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PHE Takes Action to Prevent CVD
Launch of ‘Action on cardiovascular disease'
Today, Public Health England launches it's action plan;
Cardiovascular disease: getting serious about prevention
The publication brings together Public Health England’s (PHE’s) broad-ranging work in addressing cardiovascular disease, the second leading cause of premature death and ill health. PHE set out the main programmes already underway and the next steps in tackling cardiovascular disease going forward.
The publication is intended for those involved in the commissioning and provision of services for cardiovascular disease and its prevention, including:
- local authorities
- service commissioners
- public health specialists
- the third sector
- PHE staff
Please click here to view the publication, which highlights the work done by PHE and partners, and makes the case for the steps to be taken around prevention in the future.
Professor Graham MacGregor, Chairman of Blood Pressure UK says:
“We are delighted to see Public Health England have launched this action plan to prevent cardiovascular disease, as it causes one in four premature deaths in the UK.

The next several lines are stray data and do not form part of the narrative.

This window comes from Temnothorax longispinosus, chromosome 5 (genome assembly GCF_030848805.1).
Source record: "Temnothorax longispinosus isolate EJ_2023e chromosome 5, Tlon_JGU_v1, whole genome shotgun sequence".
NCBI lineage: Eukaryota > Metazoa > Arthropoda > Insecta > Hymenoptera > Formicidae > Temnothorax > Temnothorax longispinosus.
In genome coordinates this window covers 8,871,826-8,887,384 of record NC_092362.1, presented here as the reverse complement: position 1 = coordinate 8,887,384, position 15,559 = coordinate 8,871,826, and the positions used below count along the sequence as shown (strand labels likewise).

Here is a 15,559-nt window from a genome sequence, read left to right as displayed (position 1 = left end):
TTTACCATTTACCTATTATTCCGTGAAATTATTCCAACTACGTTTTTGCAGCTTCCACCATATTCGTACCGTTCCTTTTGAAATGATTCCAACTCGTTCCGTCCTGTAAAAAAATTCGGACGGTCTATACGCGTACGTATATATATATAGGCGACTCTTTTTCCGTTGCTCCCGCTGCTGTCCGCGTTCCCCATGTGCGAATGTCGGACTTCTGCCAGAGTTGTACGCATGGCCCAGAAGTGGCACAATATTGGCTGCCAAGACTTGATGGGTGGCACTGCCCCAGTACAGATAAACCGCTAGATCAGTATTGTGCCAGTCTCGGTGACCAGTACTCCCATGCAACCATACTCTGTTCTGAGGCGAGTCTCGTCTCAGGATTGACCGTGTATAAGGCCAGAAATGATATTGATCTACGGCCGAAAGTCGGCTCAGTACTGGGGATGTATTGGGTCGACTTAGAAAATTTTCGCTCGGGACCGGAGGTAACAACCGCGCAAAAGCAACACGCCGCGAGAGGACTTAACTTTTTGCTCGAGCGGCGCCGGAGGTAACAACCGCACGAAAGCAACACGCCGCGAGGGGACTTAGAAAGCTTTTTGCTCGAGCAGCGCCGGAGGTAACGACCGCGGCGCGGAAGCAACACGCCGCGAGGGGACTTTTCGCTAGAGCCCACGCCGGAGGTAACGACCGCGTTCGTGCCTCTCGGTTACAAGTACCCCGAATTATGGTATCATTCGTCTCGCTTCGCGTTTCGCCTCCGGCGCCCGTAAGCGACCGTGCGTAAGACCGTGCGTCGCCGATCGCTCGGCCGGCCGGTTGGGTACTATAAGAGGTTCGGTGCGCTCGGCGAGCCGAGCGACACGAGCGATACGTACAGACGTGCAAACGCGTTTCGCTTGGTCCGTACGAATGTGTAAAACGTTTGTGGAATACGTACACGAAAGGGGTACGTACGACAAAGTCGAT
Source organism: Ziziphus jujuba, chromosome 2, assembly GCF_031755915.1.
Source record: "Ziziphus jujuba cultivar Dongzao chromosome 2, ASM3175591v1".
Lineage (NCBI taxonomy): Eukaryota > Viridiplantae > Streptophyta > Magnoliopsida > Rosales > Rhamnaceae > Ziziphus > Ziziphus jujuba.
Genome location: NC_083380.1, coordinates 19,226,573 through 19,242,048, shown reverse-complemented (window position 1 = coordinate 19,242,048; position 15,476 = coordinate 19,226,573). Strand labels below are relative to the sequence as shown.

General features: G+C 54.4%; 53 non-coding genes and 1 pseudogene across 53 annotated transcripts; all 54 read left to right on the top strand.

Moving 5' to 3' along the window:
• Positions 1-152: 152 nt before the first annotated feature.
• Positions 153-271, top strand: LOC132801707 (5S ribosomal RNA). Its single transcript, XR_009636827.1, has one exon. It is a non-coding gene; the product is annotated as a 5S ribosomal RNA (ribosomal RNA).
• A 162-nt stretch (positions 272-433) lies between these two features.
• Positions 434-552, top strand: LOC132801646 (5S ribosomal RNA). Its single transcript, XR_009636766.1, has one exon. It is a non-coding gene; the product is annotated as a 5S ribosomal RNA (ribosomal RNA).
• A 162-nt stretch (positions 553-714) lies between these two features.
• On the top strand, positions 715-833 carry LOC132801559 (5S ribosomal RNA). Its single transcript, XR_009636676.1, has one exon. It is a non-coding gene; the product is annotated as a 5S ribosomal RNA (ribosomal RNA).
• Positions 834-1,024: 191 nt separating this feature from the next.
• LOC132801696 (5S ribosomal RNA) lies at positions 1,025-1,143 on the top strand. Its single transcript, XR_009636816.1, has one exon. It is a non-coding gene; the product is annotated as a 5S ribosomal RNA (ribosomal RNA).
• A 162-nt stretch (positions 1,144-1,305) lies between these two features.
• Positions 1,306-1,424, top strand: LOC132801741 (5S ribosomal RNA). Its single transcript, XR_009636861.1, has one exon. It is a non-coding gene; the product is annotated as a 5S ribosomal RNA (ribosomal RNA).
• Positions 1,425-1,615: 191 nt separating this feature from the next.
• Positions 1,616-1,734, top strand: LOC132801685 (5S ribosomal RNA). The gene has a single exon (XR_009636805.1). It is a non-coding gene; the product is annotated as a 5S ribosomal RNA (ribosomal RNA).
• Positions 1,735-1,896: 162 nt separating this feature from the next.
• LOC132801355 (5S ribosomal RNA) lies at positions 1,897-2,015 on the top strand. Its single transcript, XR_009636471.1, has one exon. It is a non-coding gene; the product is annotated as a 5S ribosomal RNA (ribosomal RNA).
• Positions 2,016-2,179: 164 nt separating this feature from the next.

“The important thing now, is to put his plan into action and find the 5 million people that are walking around unaware they have high blood pressure, which causes strokes and heart attacks. Knowing your blood pressure numbers could save your life.
Katharine Jenner, CEO of Blood Pressure UK says:
“You can take action yourself to lower your blood pressure, by eating less salt, more fruit and vegetables, taking more exercise and being a healthy weight. Even a small, 10 mmHg, reduction in systolic blood pressure significantly reduces the risk of major cardiovascular disease events; by 20% for Coronary Heart Disease, 27% for stroke, and 28% for heart failure, so anything you can do to lower your blood pressure will lower your risk.
“Salt reduction is highlighted as a great opportunity for preventing cardiovascular disease, as such; food manufactures have a major part to play and need to reduce the amount of salt they add to our foods, which is the main contributor to salt intake”.